Football: Hedging their bets over the wagers of sin

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The Independent Online
Revelations that betting on football is rife among players and officials have failed to send a shock of even moderate voltage through the nation. This is partly because the game's past activities have created an exceedingly high amazement threshold and partly to a general realisation that they share similar vices to many of us and have much more money and time with which to pursue them.

However, one aspect of the report on gambling within football produced last week by Sir John Smith, former deputy commissioner of the Metropolitan Police, which may have caused an eyebrow or two to twitch was that football already has enough regulatory power to come crashing down on offenders and has possessed it for over a century.

Football Association Rule 26 (a) (vi) states that it shall be misconduct for any club, director, official, referee, assistant referee or player "to bet on any football match other than authorised and registered football pools". The rule also decrees that it shall be misconduct for anyone in the game to act as a bookmaker or assistant to a bookmaker without the written consent of the FA. Sir John recommends that all players be sent a copy of the rule as a reminder. Only the most mischievious would mention at this point that even as Sir John was delivering his report in London the manager of our leading club, Alex Ferguson, was performing the official opening ceremony of Fred Done's new betting shop in Northenden, Greater Manchester.

It is no secret that Ferguson enjoys horseracing - he's just spent a small fortune on two yearlings - but there are sinister minds who might point out that his high-profile presence on this occasion might constitute assistance to a bookmaker. Ferguson may well have had permission but in the very unlikely event of him getting a visit from the FA collar-feelers may I offer a little something in the way of mitigation. Among the sponsors of Euro 96, the success of which the FA are so very proud, was a firm called Ladbrokes. If that is not consorting with the men of the heavy satchels, I don't know what is.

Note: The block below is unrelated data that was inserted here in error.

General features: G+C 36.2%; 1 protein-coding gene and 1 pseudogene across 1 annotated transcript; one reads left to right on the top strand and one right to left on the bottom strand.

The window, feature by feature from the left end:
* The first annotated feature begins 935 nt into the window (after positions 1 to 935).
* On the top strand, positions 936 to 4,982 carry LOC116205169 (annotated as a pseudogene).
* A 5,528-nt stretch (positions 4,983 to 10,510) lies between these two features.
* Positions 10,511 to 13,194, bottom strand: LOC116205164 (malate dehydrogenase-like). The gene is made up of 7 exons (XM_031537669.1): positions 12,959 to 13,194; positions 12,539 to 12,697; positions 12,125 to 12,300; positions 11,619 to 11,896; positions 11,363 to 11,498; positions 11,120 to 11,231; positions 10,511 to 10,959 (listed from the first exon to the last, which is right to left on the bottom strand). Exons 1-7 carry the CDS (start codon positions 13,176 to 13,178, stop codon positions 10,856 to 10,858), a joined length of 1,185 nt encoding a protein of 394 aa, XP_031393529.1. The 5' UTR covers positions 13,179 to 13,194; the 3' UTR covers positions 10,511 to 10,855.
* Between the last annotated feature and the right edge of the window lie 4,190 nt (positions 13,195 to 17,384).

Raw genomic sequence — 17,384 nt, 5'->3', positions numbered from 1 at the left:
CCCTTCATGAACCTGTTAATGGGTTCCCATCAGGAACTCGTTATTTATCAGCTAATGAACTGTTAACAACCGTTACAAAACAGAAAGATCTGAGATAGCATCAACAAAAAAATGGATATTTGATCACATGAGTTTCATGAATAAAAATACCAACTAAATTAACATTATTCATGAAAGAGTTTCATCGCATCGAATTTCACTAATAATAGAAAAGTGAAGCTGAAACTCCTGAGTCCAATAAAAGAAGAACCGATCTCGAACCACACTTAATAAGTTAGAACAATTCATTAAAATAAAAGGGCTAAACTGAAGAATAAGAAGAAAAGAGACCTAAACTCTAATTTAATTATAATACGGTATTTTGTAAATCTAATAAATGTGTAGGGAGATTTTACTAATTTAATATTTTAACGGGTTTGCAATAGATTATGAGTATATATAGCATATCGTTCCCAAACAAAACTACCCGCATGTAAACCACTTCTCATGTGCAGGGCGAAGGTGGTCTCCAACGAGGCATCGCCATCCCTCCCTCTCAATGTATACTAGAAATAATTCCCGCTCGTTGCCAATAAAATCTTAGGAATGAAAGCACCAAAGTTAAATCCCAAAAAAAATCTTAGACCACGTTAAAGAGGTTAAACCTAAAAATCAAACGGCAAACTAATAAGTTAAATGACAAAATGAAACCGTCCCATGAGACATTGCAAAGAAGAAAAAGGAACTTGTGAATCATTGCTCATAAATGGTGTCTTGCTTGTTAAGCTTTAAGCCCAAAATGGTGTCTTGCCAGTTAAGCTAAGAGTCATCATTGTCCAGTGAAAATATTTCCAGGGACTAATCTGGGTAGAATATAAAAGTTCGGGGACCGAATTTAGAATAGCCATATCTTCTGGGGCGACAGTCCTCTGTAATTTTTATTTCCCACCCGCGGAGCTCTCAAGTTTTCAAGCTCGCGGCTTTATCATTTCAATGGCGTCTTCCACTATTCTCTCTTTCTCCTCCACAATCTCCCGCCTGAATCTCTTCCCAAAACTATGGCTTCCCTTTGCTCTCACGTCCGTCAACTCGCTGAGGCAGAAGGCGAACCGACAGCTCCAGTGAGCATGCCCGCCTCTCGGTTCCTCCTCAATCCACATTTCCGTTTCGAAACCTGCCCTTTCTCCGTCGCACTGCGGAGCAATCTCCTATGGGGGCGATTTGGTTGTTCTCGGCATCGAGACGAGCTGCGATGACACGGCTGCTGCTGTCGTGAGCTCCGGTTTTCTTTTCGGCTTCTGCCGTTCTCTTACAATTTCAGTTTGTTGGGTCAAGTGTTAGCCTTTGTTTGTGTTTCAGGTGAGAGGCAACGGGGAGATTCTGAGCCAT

What we have witnessed in this episode is an understandable attempt by the association to get back onside in the matter of betting after the prolonged court proceedings against Bruce Grobbelaar, Hans Segers and John Fashanu for alleged match fixing. They were cleared but during the trial it emerged that some forecasting help was given to oriental backers and this will lead to Grobbelaar and Segers appearing before the FA for a breach of the aforementioned Rule 26.

It is going to be difficult to discipline them now that Sir John has revealed that the entire game is on a wagering spree. Furthermore, the game is betting so freely largely because of the FA's long-time laxity in imposing its own rules.

We should be thankful that there is no suggestion that football is corrupt but the inquiry does reveal a game riddled with the potential for corruption and suggests that players have bets on their team to lose. Sir John has passed on no evidence of this so it can be assumed that he didn't regard it as serious and that no false result occurred; although there is a distressing implication that we have teams so bad they couldn't even win a bent game.

This brings us to an undiscussed aspect of this subject. Football people may well have been betting with wild abandon - but they haven't been winning. Otherwise the bookmakers would have been screaming blue murder as they did, you may remember, when they took a few hidings at the snooker table some years ago.